Spicy Pickled Eggs Recipe
This spicy pickled eggs recipe will teach you how to make old fashioned pickled eggs using a quick brine seasoned with jalapeño, garlic and dill. No canning necessary. Makes 18 – 24 eggs.
Why I love this pickled eggs recipe
Pickled eggs are everywhere around here. They’re on the back counter at local bars, they’re sold in grocery stores. You can’t live in Wisconsin love without noticing these little guys. But, until this week, I had never tried one.
I have no idea why they are a thing here, but after reading a bit about pickled eggs on the internet, it seems they have been a bar staple for quite some time and there are many different variations of pickled eggs to try.
I decided to go with spicy pickled eggs because I thought the peppery kick of jalapeño would add even more flavor to the final product, and I was right. The eggs really absorbed the flavor of the brine and made a really tasty snack.
Plus, thanks to the fresh herbs and jalapeños, these quick pickled eggs a million times more appealing than the giant jars of eggs behind the bar.
Now I can totally see why they would be a tavern favorite. Not unlike salty peanuts or bar pretzels, a pickled egg is the perfect match for a few pints of beer.
If you really want the full Wisconsin experience, these would be great washed down with a brandy old fashioned.
More from The Supper Club Series: blue moon ice cream / how to cook beer brats / booyah / pink squirrel / grasshopper pie
Here’s what you’ll need to make spicy pickled eggs
How to pickle eggs
Hard boil some eggs. Use whichever method you prefer. I don’t typically make them, so I’m not going to pretend I’m an expert. Just get the cooked. You could even buy them already cooked at the grocery store.
Prepare a brine. Heat the vinegar, water, sugar and salt in a saucepan over medium heat. Stir the mixture occasionally until the salt and sugar have completely melted. Remove the pan from the heat and let it cool completely.
Fill your mason jars. The key to getting your spicy pickled eggs to taste good, is letting them soak in the brine solution with a lot of flavorful stuff, like jalapeños, dill and onion.
I like to arrange add-ins around and in between the eggs. I basically layer the jar until all the eggs are in and it looks like a work of art.
Soak the eggs. Pour the cooled brine over the eggs and fill the jars. Cover the jars and put them in the fridge. Let them soak in the brine for at least 1 week.
FAQs and Tips for making the best pickled eggs
When were pickled eggs invented? While there is no specific date, pickled eggs have been around since the 1800’s and they have been a bar staple since. They have fallen out of fashion since Prohibition, but they are still incredibly popular in dive bars around Wisconsin.
Do pickled eggs go bad? Yes. Since we aren’t using a proper canning technique for this recipe, the eggs will go bad after about 3 – 4 weeks, but I really recommend consuming them within 2 – 3 weeks for the best flavor and texture.
How long does it take for pickled eggs to be ready? It really depends on how strong you want the pickling flavor to be, but I recommend at least 1 week. The longer they sit the better.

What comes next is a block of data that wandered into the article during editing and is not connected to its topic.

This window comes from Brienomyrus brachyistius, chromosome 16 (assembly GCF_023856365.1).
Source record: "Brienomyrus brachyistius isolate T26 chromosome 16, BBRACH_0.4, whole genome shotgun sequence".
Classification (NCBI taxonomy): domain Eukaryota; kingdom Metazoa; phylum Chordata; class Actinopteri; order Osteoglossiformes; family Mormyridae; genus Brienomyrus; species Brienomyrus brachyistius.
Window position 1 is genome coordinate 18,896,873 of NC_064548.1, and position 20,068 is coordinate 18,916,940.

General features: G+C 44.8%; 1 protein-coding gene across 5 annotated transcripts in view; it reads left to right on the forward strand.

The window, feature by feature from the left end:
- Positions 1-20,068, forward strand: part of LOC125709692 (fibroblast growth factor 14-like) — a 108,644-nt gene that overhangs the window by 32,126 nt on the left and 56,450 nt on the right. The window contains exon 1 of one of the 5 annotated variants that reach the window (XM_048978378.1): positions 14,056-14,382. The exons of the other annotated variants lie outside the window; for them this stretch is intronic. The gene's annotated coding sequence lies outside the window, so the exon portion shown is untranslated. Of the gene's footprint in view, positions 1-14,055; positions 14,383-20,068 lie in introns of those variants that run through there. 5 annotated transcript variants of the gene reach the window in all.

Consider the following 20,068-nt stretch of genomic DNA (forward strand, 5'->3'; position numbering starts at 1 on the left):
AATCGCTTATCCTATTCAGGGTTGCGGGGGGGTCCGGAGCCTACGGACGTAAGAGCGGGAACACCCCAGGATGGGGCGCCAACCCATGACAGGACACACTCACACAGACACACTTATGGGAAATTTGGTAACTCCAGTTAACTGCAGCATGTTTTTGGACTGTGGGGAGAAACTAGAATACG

Do pickled eggs taste like vinegar? Yes. They are soaked in a vinegar solution to preserve them, and they take on the flavor of that solution as they sit. You can also flavor the brine with other seasonings such dill or pickling spices.
Do pickled eggs need to be refrigerated? Technically, you don’t need to refrigerate pickled eggs, but since this recipe doesn’t require a “safe” canning technique, I recommend refrigerating them anyway.
Why are my pickled eggs rubbery? If you leave your eggs in the pickling mixture for too long, they might become slightly rubbery. If they get this way, I personally don’t consider them good anymore and toss them, but they are still technically safe to eat.
Can you get botulism from pickled eggs? Technically yes, but if you keep the eggs submerged in the brine, you should be safe. Botulism really doesn’t like acid or oxygen, so the bacterium is less likely to grow in an acidic environment like a brine. I also don’t recommend poking your eggs before pickling them.
What can I do with spicy pickled eggs?
- Make pickled egg salad
- Make deviled eggs with them
- Put them on a relish tray
- Add them to potato salad
- Add them to your favorite cobb salad recipe
More egg recipes:
More pickle recipes:
- Pickled peppers
- Quick pickled vegetables
- Pickled carrots
- Pork banh mi
Spicy Pickled Eggs Recipe
Spicy Pickled Eggs | This easy recipe will teach you how to make old fashioned pickled eggs with a quick brine seasoned with jalapeño, garlic and dill. No canning necessary. #pickled #eggs
- Prep Time: 5 minutes
- Total Time: 5 minutes
- Yield: 18 eggs 1x
- 18 hard boiled eggs
- 3 cups white vinegar
- 1 1/2 cups water
- 1 tablespoons sugar
- 2 tablespoons coarse salt
- 1 jalapeño pepper, sliced
- 6 – 8 springs fresh dill
- 4 bay leaves
- 1/2 large white onion, thinly sliced
- 2 garlic cloves
- 1 – 2 tablespoons pickling spice
- In a large saucepan, combine vinegar, water, sugar and salt. Heat over medium, stirring occasionally, until sugar and salt have dissolved. Remove from heat and allow mixture to cool completely.
- Distribute eggs and remaining ingredients between 2 quart-sized mason jars. Top with cooled brine and cover.
- Refrigerate for about 7 – 10 days before serving.
*Nutritional information includes brine and seasonings.
- Category: Appetizers
- Method: Stovetop
- Cuisine: American
- Serving Size: 1 egg
- Calories: 92
- Sugar: 1.7 g
- Sodium: 839.4 mg
- Fat: 5.3 g
- Saturated Fat: 1.6 g
- Carbohydrates: 2.2 g
- Fiber: 0.3 g
- Protein: 6.4 g
- Cholesterol: 186.5 mg
Keywords: easy, dairy free, pickled, spicy
Last Updated on March 19, 2022 by Melissa Belanger
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